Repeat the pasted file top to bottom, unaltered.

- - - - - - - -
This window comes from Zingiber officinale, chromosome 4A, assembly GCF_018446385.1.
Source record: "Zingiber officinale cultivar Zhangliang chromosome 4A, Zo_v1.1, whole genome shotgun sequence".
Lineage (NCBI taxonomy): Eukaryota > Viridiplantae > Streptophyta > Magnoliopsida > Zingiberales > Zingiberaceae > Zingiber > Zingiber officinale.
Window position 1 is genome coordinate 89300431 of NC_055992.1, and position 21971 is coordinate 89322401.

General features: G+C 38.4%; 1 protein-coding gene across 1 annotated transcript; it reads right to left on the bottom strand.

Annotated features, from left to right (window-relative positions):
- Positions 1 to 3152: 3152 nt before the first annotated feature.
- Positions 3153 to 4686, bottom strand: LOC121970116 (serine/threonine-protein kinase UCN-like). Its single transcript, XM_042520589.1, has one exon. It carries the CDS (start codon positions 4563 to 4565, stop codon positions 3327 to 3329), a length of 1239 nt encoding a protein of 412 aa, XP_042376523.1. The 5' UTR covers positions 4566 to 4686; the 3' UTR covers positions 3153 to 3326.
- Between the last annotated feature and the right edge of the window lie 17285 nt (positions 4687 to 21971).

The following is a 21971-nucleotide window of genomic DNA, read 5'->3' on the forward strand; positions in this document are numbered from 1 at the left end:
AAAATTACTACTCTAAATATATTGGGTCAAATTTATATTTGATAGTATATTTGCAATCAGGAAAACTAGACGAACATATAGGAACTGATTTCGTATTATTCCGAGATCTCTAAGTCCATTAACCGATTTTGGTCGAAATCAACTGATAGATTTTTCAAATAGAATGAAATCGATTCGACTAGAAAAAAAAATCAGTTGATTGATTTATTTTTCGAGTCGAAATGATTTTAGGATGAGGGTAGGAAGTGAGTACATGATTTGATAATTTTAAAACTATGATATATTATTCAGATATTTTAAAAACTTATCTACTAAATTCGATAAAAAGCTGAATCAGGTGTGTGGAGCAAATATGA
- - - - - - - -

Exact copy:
This window comes from Zingiber officinale, chromosome 4A, assembly GCF_018446385.1.
Source record: "Zingiber officinale cultivar Zhangliang chromosome 4A, Zo_v1.1, whole genome shotgun sequence".
Lineage (NCBI taxonomy): Eukaryota > Viridiplantae > Streptophyta > Magnoliopsida > Zingiberales > Zingiberaceae > Zingiber > Zingiber officinale.
Window position 1 is genome coordinate 89300431 of NC_055992.1, and position 21971 is coordinate 89322401.

General features: G+C 38.4%; 1 protein-coding gene across 1 annotated transcript; it reads right to left on the bottom strand.

Annotated features, from left to right (window-relative positions):
- Positions 1 to 3152: 3152 nt before the first annotated feature.
- Positions 3153 to 4686, bottom strand: LOC121970116 (serine/threonine-protein kinase UCN-like). Its single transcript, XM_042520589.1, has one exon. It carries the CDS (start codon positions 4563 to 4565, stop codon positions 3327 to 3329), a length of 1239 nt encoding a protein of 412 aa, XP_042376523.1. The 5' UTR covers positions 4566 to 4686; the 3' UTR covers positions 3153 to 3326.
- Between the last annotated feature and the right edge of the window lie 17285 nt (positions 4687 to 21971).

The following is a 21971-nucleotide window of genomic DNA, read 5'->3' on the forward strand; positions in this document are numbered from 1 at the left end:
AAAATTACTACTCTAAATATATTGGGTCAAATTTATATTTGATAGTATATTTGCAATCAGGAAAACTAGACGAACATATAGGAACTGATTTCGTATTATTCCGAGATCTCTAAGTCCATTAACCGATTTTGGTCGAAATCAACTGATAGATTTTTCAAATAGAATGAAATCGATTCGACTAGAAAAAAAAATCAGTTGATTGATTTATTTTTCGAGTCGAAATGATTTTAGGATGAGGGTAGGAAGTGAGTACATGATTTGATAATTTTAAAACTATGATATATTATTCAGATATTTTAAAAACTTATCTACTAAATTCGATAAAAAGCTGAATCAGGTGTGTGGAGCAAATATGA